The bike-share RFP was announced last November and bids were due February 16. A pilot “street test” is scheduled to launch later this year and the full system could go live in spring 2012.

NYCDOT could not confirm the Crain’s report.

  • ED

    No mention of Worksman Cycles? NYC’s own?

  • Danny G

    Read the article in Crain’s, don’t think Worksman made the cut.

  • Westchesterite

    This will have a huge impact on protected bike lanes. As soon as people have readily-available, zero initial investment bikes, they will be wildly popular.

  • J

    I think a big detractor to biking is storage. If you live in a fifth floor walk-up, hauling a bike up and down all those stairs is impractical and locking up on the street is not an attractive option either. Bike share will allow people in this type of situation to easily try biking with no investment, and no radical rearrangement of their living situation. Very exciting!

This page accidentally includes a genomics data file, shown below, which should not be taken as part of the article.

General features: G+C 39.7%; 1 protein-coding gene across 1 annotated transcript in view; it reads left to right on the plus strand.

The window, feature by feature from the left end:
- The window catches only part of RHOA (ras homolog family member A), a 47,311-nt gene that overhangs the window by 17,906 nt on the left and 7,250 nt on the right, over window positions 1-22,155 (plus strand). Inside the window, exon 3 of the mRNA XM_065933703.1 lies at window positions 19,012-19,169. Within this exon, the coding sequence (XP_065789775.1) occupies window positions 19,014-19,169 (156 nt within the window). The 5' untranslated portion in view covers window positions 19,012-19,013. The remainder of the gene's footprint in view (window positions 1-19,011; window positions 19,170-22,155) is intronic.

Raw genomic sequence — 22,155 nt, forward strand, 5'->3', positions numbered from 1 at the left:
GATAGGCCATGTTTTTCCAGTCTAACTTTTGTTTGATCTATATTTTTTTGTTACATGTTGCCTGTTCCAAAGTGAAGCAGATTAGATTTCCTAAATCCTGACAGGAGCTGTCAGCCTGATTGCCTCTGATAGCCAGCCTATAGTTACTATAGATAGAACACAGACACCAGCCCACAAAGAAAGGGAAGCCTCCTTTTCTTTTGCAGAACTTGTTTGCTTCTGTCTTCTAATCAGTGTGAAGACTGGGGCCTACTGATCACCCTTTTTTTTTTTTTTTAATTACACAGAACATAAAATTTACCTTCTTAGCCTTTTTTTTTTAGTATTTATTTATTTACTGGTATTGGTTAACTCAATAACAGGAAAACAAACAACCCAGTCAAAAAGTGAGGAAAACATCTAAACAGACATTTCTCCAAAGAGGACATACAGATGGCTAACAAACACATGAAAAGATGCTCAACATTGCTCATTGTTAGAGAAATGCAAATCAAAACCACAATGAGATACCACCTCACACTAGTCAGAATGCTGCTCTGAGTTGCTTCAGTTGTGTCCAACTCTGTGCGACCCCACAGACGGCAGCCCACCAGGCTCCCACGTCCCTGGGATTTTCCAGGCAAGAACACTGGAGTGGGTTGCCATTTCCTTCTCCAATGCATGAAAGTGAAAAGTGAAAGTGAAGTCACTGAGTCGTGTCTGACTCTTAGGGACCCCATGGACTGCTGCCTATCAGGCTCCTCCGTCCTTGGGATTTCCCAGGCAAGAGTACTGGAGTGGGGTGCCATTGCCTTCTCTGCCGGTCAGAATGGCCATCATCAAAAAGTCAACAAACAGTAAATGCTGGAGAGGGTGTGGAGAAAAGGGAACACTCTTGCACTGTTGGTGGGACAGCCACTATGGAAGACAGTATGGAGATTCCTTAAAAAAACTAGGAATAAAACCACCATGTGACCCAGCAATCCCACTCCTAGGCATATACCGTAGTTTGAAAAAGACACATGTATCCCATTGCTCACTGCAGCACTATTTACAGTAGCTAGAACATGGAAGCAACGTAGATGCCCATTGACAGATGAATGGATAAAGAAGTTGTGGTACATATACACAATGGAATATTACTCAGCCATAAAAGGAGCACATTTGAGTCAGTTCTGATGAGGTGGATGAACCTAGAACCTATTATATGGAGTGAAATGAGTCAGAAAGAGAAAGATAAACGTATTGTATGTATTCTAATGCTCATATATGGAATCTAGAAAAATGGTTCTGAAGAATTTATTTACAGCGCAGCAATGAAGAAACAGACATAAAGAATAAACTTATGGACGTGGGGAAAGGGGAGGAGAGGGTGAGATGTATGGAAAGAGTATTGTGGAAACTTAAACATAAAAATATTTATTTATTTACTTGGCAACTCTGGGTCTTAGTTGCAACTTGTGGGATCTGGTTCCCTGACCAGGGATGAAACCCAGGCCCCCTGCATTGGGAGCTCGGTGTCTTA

• Joe R.

    J, I’ve been saying exactly that for ages except home storage isn’t my problem (private home and garage here). Rather, it’s storage where I might want to go. I’ve only been a recreational rider thus far, barring a short stint where I bike commuted sometimes to a job about 3 miles away in 1987-88. The reason is no good bike parking/storage facilities exist in the places I might take my bike to (mostly stores which are too far to walk/not convenient to public transit). With bike share, undoubtedly you’ll have more stores offering some place to keep their customer’s bikes (or even the bike share company having drop off points conveniently located near retail). Granted, this will only be in Manhattan, but perhaps the idea that some customers bike will spread to the outer boroughs. I don’t ask for much. A simple small rack inside where the security guard usually stands is sufficient. I just want to know my bike will be there when I’m done shopping. My brother had 3 bikes stolen in the 1980s when he ran errands by bikes. That cooled my off to the whole idea. A lamp post or tree or fence isn’t bike parking. Even an outdoor rack isn’t something I’d take my chances with. Anyone else for whom the lack of secure bike parking is the single largest deterrent to using their bike more for errands?